I Cryptic Crossword 1851 Math

January 13, 2017

I can only recall seeing one other puzzle from Math in The i and my memory of him from The Independent is that he was among the more difficult of setters this however is a reprint from the IOS and some discussion has occurred back in 2012 as to the level of difficulty found in the Sunday puzzles since the (I presume) departure of Quixote. This for the most part proved pleasingly accessible with only the last five or six causing me a problem . This was largely self inflicted as I had convinced myself that 18d was Cracking and 24d was Crown. It was only when I dragged 19a from the memory, thanks largely to the television sitcom Upstart Crow that I got to the finish. The only other really tricky one for me was 29a and this only went in once all the checking letters were in place, the cryptic is I think quite obscure and I’m not sure why its succulent but I’m sure it is.

Lots of good clues, I liked the dd’s at 15 and 18d  but for

COD 20d  European, say, chewed a piece of cake. (4)

Back to the Fifteensquared blog from  July 2012 when it was almost certainly a lot warmer.

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11 Responses to “I Cryptic Crossword 1851 Math”

  1. AndyT said

    I made a meal of the SW corner, but otherwise found it enjoyable and breezy, as Jon would say. It took ages for the penny to drop re 23 – the brain must be misfiring today. 19 pleased me a great deal and would be my choice for COD.

    29 is a succulent, by the way.

  2. jonofwales said

    A remarkably similar solve to yours, including the same self induced stumbling blocks. Very accessible for Math, and thoroughly enjoyable.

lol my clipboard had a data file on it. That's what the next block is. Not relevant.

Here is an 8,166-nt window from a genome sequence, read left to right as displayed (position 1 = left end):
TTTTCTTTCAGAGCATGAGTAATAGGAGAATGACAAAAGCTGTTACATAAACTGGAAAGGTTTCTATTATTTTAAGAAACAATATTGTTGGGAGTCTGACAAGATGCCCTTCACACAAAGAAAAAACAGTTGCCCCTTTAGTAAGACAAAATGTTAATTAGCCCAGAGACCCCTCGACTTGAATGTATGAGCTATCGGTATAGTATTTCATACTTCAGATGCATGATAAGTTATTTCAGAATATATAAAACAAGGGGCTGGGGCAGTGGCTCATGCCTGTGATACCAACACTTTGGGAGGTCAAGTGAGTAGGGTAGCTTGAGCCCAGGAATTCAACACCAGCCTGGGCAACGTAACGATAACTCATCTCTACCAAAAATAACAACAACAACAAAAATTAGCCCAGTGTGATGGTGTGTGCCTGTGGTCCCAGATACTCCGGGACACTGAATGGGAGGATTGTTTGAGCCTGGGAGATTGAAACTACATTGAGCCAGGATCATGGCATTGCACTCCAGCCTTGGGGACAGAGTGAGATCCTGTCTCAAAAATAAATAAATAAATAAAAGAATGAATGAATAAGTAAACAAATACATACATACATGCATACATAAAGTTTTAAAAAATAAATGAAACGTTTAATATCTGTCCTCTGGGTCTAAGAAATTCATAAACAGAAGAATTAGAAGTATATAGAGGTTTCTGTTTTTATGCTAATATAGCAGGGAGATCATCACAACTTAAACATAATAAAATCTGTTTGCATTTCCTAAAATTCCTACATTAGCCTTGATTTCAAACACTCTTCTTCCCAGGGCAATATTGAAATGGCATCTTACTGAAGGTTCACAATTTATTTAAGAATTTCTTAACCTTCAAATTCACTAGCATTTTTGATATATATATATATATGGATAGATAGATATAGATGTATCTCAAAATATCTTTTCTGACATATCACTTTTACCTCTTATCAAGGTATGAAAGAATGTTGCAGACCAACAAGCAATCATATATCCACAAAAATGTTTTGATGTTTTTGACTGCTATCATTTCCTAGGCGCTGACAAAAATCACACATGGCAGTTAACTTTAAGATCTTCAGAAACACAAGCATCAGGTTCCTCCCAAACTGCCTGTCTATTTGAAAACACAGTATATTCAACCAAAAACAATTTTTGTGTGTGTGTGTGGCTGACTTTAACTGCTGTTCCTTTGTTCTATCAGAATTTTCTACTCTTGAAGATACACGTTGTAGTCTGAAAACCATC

3. Cornick said

    Very gentle for the most part, although my hiccup was a fixation on Mars being the first four letters of Marseillaise, which is a march of sorts. Bunged it in anyhow then came here for confirmation of my dimness.
    I can confirm that 29a is indeed succulent – the answer that is (as well as the wordplay, arf).

  4. dtw42 said

    Um … for once am I the only person to spot a theme? 😀
    (There seems to have been no mention of it over on fifteensquared.)
    There were a number of literary private detectives in the across answers.
    My solve was similar to AndyT’s – mostly accessible and smooth going, then somewhat harder in the SW corner – with 23ac as my LOI.

    • jonofwales said

      Indeed there are, well spotted!

    • HK said

      …and not just the acrosses. I see Mike HAMMER, PRECIOUS Ramotswe, Thomas MAGNUM, SPENSER (For Hire), Philip MARLOWE, John SHAFT, Dirk GENTLY, EASY Rawlins, Father BROWN, Sam SPADE and possibly Veronica MARS and Adrian MONK(s). Any more?

    • jonofwales said

      Oh, and at least one in the downs. (Sam) SPADE.

    • AndyT said

      Bravo dtw42! 🙂

      • dtw42 said

        Ah yes – Spade, and Chesterton’s Father Brown? I’m wondering about Mars (Veronica, perhaps?)
        Right – when’s National Novel Writing Month? I can feel a hard-boiled gumshoe forming in my leetle grey cells even now, Steve Smashing, of Smashing and Easy Investigations …

      • dtw42 said

        oops – must have missed HK’s post. I wondered about Monk but dismissed him because of the rogue S. Good call on Precious (hadn’t twigged to trying first names too!). Hadn’t heard of Easy Rawlins.

  5. Exit said

    Super clue for ALOE VERA. Wish I’d thought of that for my puzzle at the York S&B last October. But then I suppose I would have been charged with plagiarism.

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